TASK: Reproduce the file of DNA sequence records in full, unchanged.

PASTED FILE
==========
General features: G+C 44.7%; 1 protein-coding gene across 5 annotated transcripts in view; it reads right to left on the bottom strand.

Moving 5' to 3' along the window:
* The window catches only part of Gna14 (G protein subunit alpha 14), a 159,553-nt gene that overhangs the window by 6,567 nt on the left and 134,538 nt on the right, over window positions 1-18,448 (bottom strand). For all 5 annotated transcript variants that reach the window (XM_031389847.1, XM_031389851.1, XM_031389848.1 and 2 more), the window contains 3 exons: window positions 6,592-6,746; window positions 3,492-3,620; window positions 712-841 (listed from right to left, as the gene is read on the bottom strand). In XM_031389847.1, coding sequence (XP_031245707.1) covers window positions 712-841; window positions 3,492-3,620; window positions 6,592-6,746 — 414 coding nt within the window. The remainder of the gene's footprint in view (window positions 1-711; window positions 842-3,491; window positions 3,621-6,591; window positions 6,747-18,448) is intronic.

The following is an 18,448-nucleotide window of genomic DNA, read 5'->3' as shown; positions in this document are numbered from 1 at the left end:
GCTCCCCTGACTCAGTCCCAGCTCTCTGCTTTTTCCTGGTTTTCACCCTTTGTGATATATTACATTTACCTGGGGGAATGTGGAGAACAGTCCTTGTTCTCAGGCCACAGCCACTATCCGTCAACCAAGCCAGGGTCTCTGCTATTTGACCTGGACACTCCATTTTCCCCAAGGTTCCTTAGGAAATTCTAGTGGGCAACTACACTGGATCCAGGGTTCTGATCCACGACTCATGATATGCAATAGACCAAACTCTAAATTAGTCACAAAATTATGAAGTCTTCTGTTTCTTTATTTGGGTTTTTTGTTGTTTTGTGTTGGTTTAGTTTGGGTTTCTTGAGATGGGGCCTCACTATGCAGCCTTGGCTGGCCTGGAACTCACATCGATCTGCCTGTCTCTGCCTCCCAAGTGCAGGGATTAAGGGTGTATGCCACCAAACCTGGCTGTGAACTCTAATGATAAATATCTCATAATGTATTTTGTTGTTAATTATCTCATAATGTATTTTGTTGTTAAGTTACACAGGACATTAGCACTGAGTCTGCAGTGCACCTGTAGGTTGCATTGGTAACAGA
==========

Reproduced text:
General features: G+C 44.7%; 1 protein-coding gene across 5 annotated transcripts in view; it reads right to left on the bottom strand.

Moving 5' to 3' along the window:
* The window catches only part of Gna14 (G protein subunit alpha 14), a 159,553-nt gene that overhangs the window by 6,567 nt on the left and 134,538 nt on the right, over window positions 1-18,448 (bottom strand). For all 5 annotated transcript variants that reach the window (XM_031389847.1, XM_031389851.1, XM_031389848.1 and 2 more), the window contains 3 exons: window positions 6,592-6,746; window positions 3,492-3,620; window positions 712-841 (listed from right to left, as the gene is read on the bottom strand). In XM_031389847.1, coding sequence (XP_031245707.1) covers window positions 712-841; window positions 3,492-3,620; window positions 6,592-6,746 — 414 coding nt within the window. The remainder of the gene's footprint in view (window positions 1-711; window positions 842-3,491; window positions 3,621-6,591; window positions 6,747-18,448) is intronic.

The following is an 18,448-nucleotide window of genomic DNA, read 5'->3' as shown; positions in this document are numbered from 1 at the left end:
GCTCCCCTGACTCAGTCCCAGCTCTCTGCTTTTTCCTGGTTTTCACCCTTTGTGATATATTACATTTACCTGGGGGAATGTGGAGAACAGTCCTTGTTCTCAGGCCACAGCCACTATCCGTCAACCAAGCCAGGGTCTCTGCTATTTGACCTGGACACTCCATTTTCCCCAAGGTTCCTTAGGAAATTCTAGTGGGCAACTACACTGGATCCAGGGTTCTGATCCACGACTCATGATATGCAATAGACCAAACTCTAAATTAGTCACAAAATTATGAAGTCTTCTGTTTCTTTATTTGGGTTTTTTGTTGTTTTGTGTTGGTTTAGTTTGGGTTTCTTGAGATGGGGCCTCACTATGCAGCCTTGGCTGGCCTGGAACTCACATCGATCTGCCTGTCTCTGCCTCCCAAGTGCAGGGATTAAGGGTGTATGCCACCAAACCTGGCTGTGAACTCTAATGATAAATATCTCATAATGTATTTTGTTGTTAATTATCTCATAATGTATTTTGTTGTTAAGTTACACAGGACATTAGCACTGAGTCTGCAGTGCACCTGTAGGTTGCATTGGTAACAGA